Randolph (CDP), New York
|Randolph, New York|
|Hamlet and CDP|
Signage along NY 241 for the hamlet of Randolph.
|Incorporated||May 21, 1867|
|Dissolved||December 31, 2011|
|• Total||3.26 sq mi (8.45 km2)|
|• Land||3.25 sq mi (8.42 km2)|
|• Water||0.01 sq mi (0.03 km2)|
|Elevation||1,276 ft (389 m)|
|• Density||395/sq mi (152.7/km2)|
|Time zone||Eastern (EST) (UTC-5)|
|• Summer (DST)||EDT (UTC-4)|
|GNIS feature ID||0962181|
Randolph is a hamlet, census-designated place (CDP) and former village in Cattaraugus County, New York, United States. It is located within the town of Randolph. The population of the village was 1,286 at the 2010 census, out of 2,602 in the town as a whole. Randolph borders the community of East Randolph.
Randolph was the first location settled within the town, around 1820.
The village of Randolph was incorporated in 1867. Voters in the village approved the dissolution of the village into a hamlet within the town of Randolph on March 16, 2010, becoming one of four villages in the county to have approved a village dissolution plan within a six-month span. East Randolph and Perrysburg approved their dissolution plans on the same day; Limestone had done so in September 2009. At the time of dissolution, Howard MacLaughlin was mayor.
Randolph was once the home of the Chamberlain Institute and Female College, a Methodist school, which closed after a fire. The site of the Chamberlain Institute is now the home of Randolph High School.
Randolph is located at (42.159992, -78.983044).
According to the United States Census Bureau, the village has a total area of 3.26 square miles (8.45 km2), of which 3.25 square miles (8.42 km2) is land and 0.01 square miles (0.03 km2), or 0.33%, is water.
The Southern Tier Expressway (Interstate 86 and NY 17) passes through the southwest corner of Randolph, with access from Exit 16. Salamanca is 19 miles (31 km) to the east, and Jamestown is 14 miles (23 km) to the west.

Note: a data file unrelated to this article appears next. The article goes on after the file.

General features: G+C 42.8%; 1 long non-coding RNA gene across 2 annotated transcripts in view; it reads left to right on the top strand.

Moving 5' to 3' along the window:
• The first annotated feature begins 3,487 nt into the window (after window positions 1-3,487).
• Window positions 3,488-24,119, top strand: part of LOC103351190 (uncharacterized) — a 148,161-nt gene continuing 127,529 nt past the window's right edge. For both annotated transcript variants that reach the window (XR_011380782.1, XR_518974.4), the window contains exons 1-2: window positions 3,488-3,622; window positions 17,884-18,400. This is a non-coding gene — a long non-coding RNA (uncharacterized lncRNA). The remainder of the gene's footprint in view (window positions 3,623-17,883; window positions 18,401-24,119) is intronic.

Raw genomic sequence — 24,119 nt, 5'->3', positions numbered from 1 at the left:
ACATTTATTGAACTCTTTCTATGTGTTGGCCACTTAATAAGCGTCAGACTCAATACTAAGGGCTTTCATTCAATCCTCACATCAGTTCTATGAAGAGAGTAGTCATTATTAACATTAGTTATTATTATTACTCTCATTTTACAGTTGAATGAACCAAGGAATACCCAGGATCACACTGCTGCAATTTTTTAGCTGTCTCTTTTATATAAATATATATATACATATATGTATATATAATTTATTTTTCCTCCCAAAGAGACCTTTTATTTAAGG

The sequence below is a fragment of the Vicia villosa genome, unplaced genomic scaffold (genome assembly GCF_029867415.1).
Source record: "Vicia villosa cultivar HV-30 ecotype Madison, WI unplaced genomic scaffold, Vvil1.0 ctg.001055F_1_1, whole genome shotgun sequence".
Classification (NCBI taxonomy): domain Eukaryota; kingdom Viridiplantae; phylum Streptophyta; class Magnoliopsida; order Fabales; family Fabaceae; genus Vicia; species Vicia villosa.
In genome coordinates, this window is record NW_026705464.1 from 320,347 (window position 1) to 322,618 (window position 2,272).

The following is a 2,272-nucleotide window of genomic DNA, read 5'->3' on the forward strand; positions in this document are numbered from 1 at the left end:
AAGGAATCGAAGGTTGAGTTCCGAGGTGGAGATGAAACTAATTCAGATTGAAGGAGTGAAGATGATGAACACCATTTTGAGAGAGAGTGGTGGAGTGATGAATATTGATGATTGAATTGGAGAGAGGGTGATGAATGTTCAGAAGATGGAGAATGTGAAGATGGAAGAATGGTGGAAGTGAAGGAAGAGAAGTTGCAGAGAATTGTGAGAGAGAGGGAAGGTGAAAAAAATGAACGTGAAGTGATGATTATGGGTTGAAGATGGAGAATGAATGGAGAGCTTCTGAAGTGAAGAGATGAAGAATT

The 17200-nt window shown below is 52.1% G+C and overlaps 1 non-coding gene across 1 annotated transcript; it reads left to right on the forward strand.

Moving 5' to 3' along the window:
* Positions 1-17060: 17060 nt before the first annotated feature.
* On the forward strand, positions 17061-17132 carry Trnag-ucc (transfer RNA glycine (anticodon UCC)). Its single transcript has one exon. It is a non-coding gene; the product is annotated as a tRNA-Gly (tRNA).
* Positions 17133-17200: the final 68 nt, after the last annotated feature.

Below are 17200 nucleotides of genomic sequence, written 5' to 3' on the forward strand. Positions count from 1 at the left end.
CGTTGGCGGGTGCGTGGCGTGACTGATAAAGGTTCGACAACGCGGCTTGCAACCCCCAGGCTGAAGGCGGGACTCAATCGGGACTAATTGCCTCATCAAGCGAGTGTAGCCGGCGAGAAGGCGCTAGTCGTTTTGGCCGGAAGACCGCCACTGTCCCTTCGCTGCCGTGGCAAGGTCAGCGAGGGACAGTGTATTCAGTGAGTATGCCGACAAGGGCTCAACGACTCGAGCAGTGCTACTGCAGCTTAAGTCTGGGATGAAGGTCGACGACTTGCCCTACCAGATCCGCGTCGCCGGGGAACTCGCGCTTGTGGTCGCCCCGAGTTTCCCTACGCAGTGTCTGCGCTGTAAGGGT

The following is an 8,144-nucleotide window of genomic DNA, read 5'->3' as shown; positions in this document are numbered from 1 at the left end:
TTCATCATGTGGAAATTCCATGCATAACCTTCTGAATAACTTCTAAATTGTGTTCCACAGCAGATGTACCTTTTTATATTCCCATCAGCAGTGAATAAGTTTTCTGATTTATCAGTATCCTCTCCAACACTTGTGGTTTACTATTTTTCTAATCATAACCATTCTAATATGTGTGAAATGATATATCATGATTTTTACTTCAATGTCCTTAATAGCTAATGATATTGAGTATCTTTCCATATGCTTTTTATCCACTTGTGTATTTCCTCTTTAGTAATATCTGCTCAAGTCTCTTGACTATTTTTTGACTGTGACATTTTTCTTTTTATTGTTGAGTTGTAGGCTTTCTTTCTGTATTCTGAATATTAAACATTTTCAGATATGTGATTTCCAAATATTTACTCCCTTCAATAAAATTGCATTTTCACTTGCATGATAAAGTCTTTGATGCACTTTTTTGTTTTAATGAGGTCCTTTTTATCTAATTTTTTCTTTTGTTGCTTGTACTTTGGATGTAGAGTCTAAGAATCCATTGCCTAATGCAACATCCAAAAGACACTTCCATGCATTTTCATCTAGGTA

The principal stream of Randolph is Little Conewango Creek. Battle Creek flows into the Little Conewango just outside the hamlet. Little Conewango Creek flows into Conewango Creek, a tributary of the Allegheny River.
As of the census of 2000, there were 1,316 people, 550 households, and 343 families residing in the village. The population density was 404.9 people per square mile (156.3/km²). There were 590 housing units at an average density of 181.5 per square mile (70.1/km²). The racial makeup of the village was 98.48% White, 0.15% Black or African American, 0.38% Native American, 0.08% Pacific Islander, and 0.91% from two or more races. Hispanic or Latino of any race were 0.08% of the population.
There were 550 households out of which 28.0% had children under the age of 18 living with them, 47.5% were married couples living together, 12.2% had a female householder with no husband present, and 37.6% were non-families. 32.9% of all households were made up of individuals and 16.0% had someone living alone who was 65 years of age or older. The average household size was 2.37 and the average family size was 3.00.
In the village, the population was spread out with 24.8% under the age of 18, 8.0% from 18 to 24, 25.5% from 25 to 44, 23.9% from 45 to 64, and 17.8% who were 65 years of age or older. The median age was 39 years. For every 100 females there were 85.4 males. For every 100 females age 18 and over, there were 83.5 males.
The median income for a household in the village was $32,679, and the median income for a family was $39,861. Males had a median income of $30,750 versus $21,250 for females. The per capita income for the village was $17,812. About 3.7% of families and 6.0% of the population were below the poverty line, including 6.9% of those under age 18 and 6.0% of those age 65 or over.
Churches of Randolph
The former village is home to an Episcopal church, a Presbyterian church, a Baptist church, a Seventh-day Adventist church, a Roman Catholic church, and a non-denominational Bible church. The local United Methodist church is located in nearby East Randolph.
- Harry Castlemon, writer
- Rodney R. Crowley, former New York Inspector of State Prisons
- Albert G. Dow, former New York state senator
- Marvin Hubbard, former professional football player; he attended school in Randolph but lived in nearby Red House
- Kid McLaughlin, former Major League Baseball player
- Martha Van Rensselaer, founding co-director of Cornell University's New York State College of Home Economics, now the New York State College of Human Ecology
- Statutes at Large of the State of New York, Volume 7, John W. Edwards, 1870, Weed, Parsons & Company - Albany, page 45, Retrieved Jun. 12, 2015.
- "Geographic Identifiers: 2010 Demographic Profile Data (G001): Randolph village, New York". U.S. Census Bureau, American Factfinder. Retrieved October 30, 2014.
- "National Register of Historic Places Listings". Weekly List of Actions Taken on Properties: 12/10/12 through 12/14/12. National Park Service. 2012-12-21.
- "US Gazetteer files: 2010, 2000, and 1990". United States Census Bureau. 2011-02-12. Retrieved 2011-04-23.
- "American FactFinder". United States Census Bureau. Retrieved 2008-01-31.